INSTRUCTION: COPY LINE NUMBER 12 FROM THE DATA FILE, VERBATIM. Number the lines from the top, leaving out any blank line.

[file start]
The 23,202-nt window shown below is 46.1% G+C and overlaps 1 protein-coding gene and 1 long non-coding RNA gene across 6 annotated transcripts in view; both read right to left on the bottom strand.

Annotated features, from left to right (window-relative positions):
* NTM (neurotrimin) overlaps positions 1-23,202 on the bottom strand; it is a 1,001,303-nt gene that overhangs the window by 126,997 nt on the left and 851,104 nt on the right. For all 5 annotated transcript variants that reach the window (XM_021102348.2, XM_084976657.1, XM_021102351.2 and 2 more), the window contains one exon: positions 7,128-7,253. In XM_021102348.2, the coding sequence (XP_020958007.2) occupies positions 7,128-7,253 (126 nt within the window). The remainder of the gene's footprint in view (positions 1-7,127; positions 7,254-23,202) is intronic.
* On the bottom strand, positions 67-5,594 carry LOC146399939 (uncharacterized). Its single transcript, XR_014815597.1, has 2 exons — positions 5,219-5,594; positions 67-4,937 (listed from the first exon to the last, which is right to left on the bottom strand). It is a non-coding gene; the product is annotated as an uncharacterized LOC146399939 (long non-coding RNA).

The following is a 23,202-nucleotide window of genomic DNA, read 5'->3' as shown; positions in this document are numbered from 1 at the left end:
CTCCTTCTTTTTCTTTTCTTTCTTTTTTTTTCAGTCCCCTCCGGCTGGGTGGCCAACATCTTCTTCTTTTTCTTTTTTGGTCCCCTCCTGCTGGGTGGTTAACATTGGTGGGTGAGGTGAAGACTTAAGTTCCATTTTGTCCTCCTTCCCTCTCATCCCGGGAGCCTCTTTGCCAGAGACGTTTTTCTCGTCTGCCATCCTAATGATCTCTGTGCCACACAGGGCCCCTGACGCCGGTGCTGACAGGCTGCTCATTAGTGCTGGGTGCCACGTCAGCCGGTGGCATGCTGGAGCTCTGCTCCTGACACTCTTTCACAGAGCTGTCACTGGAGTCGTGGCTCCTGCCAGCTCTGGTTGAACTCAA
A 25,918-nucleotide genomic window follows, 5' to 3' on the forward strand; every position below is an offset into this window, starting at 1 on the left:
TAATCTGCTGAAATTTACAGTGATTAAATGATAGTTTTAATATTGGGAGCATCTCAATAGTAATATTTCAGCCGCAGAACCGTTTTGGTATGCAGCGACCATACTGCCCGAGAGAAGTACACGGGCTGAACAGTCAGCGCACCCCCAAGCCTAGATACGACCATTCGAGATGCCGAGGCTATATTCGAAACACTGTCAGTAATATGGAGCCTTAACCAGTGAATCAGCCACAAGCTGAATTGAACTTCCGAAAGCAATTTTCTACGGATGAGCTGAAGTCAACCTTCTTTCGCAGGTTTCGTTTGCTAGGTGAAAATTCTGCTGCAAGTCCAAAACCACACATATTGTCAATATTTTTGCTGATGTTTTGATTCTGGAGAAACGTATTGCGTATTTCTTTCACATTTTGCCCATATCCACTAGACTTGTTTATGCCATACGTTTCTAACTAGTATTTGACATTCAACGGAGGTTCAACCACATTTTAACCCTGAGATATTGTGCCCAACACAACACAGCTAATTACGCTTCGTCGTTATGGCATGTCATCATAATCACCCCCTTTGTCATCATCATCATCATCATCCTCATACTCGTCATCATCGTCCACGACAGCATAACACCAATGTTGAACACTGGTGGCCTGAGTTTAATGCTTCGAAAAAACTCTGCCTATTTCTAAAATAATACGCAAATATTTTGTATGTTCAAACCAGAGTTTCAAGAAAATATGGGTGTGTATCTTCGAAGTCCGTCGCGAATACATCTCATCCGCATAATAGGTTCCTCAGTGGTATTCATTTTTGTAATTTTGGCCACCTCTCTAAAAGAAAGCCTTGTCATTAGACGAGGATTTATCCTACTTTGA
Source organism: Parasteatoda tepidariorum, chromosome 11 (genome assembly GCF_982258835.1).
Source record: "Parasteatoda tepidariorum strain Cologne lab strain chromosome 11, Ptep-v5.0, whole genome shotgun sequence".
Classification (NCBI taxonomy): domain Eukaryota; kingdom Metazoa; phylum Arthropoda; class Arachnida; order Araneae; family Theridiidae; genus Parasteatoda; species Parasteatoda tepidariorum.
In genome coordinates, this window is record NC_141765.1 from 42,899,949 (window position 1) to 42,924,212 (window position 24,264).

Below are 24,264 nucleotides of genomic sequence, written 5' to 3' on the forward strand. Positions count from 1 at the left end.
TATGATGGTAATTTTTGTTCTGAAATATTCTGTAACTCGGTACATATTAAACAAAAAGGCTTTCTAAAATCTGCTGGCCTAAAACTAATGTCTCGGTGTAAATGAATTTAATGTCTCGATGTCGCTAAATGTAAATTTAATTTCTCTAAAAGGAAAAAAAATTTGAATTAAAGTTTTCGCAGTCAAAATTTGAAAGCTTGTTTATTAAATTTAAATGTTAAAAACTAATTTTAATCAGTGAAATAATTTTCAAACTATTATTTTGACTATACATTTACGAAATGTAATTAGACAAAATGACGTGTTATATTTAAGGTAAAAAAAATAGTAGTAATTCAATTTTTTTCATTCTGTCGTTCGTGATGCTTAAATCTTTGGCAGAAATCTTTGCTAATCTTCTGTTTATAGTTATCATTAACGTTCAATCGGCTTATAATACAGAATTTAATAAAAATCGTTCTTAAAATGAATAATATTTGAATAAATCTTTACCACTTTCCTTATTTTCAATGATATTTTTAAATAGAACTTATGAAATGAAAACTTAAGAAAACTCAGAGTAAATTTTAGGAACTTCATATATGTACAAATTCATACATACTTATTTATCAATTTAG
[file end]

In genome coordinates, this window is record NC_141765.1 from 42,899,949 (window position 1) to 42,924,212 (window position 24,264).